Updated Jun 30, 2023, 12:54pm EDT

Eliot Spitzer: RFK Jr. asked about giving paid speeches in office

New York Magazine

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The News

Robert F. Kennedy Jr. didn’t run for office before in part because he couldn’t afford it.

That’s what Kennedy told then-New York Attorney General Eliot Spitzer, when Kennedy was considering running to replace him in 2006, Spitzer, the former New York governor, recalled.

In a meeting in Spitzer’s office, Kennedy asked whether he could continue to give paid speeches to outside groups while he was attorney general, Spitzer told Semafor. The would-be candidate explained that his responsibilities to his six children from two marriages had left him with expenses that simply couldn’t be covered by a government salary.

Spitzer, incredulous, told him that there was no way a top law enforcement officer could go around getting paid for speeches. Kennedy didn’t run for office.

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Know More

While he’s best known for his high-profile role questioning vaccines, he’s kept his hand in a wide range of money-making roles. Kennedy is counsel to the powerhouse personal injury law firm Morgan and Morgan, for which he’s also cut television ads. And, among other roles, he held a position at a firm that advised on investments for a business that is part of a sprawling corruption investigation into Venezuela’s national oil company.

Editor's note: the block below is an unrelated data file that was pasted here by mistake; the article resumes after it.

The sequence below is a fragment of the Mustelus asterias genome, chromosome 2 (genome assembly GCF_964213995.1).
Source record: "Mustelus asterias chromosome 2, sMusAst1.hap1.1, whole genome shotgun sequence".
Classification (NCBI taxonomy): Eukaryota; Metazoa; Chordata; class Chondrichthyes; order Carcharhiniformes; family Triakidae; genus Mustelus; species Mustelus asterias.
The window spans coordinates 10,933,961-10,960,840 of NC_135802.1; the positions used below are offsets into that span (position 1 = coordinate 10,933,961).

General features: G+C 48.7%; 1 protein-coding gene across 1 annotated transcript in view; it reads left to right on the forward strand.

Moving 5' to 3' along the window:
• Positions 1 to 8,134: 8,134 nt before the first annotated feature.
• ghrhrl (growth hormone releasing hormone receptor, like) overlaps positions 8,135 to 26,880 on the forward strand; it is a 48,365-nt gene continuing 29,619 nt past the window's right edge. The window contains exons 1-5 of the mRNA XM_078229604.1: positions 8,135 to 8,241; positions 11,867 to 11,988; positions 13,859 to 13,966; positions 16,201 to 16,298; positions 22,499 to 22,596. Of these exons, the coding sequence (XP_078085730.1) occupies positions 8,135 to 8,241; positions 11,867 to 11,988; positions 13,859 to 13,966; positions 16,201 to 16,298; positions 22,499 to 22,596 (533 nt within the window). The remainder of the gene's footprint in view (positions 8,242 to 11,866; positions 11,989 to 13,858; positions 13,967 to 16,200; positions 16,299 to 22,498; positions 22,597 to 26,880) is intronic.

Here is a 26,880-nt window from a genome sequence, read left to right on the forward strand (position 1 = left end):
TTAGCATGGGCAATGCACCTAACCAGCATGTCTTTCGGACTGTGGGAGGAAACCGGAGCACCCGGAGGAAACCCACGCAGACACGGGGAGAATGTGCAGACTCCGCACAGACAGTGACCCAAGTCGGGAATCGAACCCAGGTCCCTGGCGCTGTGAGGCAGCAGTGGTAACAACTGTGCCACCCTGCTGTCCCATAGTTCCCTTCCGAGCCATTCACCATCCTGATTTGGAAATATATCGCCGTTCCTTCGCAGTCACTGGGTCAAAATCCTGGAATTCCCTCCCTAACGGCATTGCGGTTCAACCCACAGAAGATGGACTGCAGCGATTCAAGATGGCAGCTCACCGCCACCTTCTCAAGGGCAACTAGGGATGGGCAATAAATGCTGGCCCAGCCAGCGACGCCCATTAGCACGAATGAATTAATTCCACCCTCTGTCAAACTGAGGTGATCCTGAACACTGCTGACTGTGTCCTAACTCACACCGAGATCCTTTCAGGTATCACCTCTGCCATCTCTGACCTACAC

A Kennedy spokeswoman didn’t respond to an inquiry about Spitzer’s recollection.

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Ben’s view

Spitzer’s anecdote helps answer one of the great mysteries around Robert F. Kennedy, Jr. why he didn’t run for office during his period as a mainstream Democratic celebrity in the 1990s and early 2000s.

Kennedy’s work cleaning up the Hudson River through the group Riverkeeper seemed almost deliberately crafted for a run at New York State Attorney General, and a move he seriously considered in 2006.

Kennedy’s presidential campaign nearly two decades later comes without much risk that he wins — and in any case, the $400,000 presidential salary is about twice what the New York AG makes.

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  • RFK Jr.’s campaign “represents a significant post-Covid social phenomenon: a coalition of the distrustful that cuts across divisions of right and left,” the New York Times’ Michelle Goldberg writes.
  • Rebecca Traister’s New York Magazine portrait of Kennedy is of a damaged, charming opportunist living with the crushing weight of his family name and his own difficult life.